Elias Schwarzbart, 88, the last surviving member of the...

DEATHS ELSEWHERE

November 12, 1995

Elias Schwarzbart, 88, the last surviving member of the New York defense lawyers who went to Alabama in the 1930s and made the Scottsboro Boys case a national symbol of racial injustice, died Wednesday at the Beth Israel Medical Center in Manhattan. Samuel Liebowitz, a prominent New York lawyer, was chief counsel for the so-called Scottsboro Boys, nine black teen-agers who were convicted repeatedly of raping two white women aboard a freight train near Scottsboro, Ala., on March 25, 1931.

By the time Mr. Liebowitz was hired by the Communist Party to take over the case in January 1933, Mr. Schwarzbart and other party representatives had been in Alabama for almost two years doing research and preparing appeals.

Civil rights groups had declined to mount a defense campaign for the youths, though it had quickly become manifest that they were victims of fabricated charges.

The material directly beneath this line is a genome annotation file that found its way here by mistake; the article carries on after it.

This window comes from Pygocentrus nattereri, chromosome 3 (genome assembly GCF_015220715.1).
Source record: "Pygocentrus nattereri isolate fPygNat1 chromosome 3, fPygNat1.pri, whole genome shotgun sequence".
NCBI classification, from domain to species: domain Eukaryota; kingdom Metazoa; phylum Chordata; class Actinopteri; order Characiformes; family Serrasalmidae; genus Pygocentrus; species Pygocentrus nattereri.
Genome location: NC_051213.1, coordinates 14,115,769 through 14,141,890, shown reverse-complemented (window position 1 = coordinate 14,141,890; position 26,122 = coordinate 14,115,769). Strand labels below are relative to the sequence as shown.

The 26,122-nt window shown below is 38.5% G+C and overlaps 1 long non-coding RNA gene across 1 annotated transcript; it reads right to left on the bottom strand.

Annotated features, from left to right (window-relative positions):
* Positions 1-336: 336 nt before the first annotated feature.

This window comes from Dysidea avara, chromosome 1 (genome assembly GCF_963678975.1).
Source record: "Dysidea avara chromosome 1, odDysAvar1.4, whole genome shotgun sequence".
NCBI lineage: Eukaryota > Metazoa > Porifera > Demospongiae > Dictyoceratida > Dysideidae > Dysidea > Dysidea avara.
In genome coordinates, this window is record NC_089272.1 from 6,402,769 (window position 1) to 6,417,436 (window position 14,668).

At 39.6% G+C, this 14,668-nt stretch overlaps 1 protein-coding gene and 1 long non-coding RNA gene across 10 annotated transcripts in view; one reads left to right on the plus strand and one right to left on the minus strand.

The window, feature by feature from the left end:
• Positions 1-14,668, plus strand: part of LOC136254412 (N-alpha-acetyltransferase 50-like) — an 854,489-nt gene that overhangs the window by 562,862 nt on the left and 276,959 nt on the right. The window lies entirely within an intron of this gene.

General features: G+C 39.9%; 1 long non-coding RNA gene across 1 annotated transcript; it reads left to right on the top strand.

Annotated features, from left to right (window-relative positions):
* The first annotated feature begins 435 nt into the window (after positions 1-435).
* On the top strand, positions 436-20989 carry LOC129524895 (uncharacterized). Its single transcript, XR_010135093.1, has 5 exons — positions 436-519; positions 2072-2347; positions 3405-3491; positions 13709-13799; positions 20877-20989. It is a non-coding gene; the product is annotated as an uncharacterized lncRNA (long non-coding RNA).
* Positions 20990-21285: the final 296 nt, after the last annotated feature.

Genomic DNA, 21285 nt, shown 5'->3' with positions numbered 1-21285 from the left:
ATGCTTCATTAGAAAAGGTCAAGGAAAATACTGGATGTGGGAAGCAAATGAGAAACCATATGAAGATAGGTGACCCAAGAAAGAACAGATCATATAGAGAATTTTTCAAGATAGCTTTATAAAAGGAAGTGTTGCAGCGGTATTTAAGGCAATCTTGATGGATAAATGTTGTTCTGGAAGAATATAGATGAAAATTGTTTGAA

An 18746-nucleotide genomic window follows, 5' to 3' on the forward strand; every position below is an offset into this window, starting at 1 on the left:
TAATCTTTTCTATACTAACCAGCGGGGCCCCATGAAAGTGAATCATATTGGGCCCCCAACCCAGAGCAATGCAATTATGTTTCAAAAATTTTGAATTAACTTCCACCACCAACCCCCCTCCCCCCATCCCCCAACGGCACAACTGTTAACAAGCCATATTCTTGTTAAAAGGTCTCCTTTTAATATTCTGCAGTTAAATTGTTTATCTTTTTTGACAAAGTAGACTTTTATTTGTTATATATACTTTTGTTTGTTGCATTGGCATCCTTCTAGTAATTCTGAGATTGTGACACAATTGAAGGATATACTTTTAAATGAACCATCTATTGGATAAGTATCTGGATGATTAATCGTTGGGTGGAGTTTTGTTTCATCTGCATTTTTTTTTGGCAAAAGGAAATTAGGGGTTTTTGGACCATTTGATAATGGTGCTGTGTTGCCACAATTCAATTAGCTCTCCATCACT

Within two weeks of their arrest, eight of the nine defendants had been convicted and sentenced to death by four juries. The ninth case, against a 13-year-old, ended in a mistrial after conviction when one juror held out for life imprisonment rather than the death sentence. One defendant was convicted and sentenced to death three times. When, after his fourth conviction, he was sentenced to 75 years in prison, it was considered a triumph for the defense.

The case led to Supreme Court decisions that held that defendants in capital cases were entitled to legal counsel and that barred the systematic exclusion of black people from juries and grand juries.

Charges against five defendants were dropped. Four received long sentences and were eventually pardoned.

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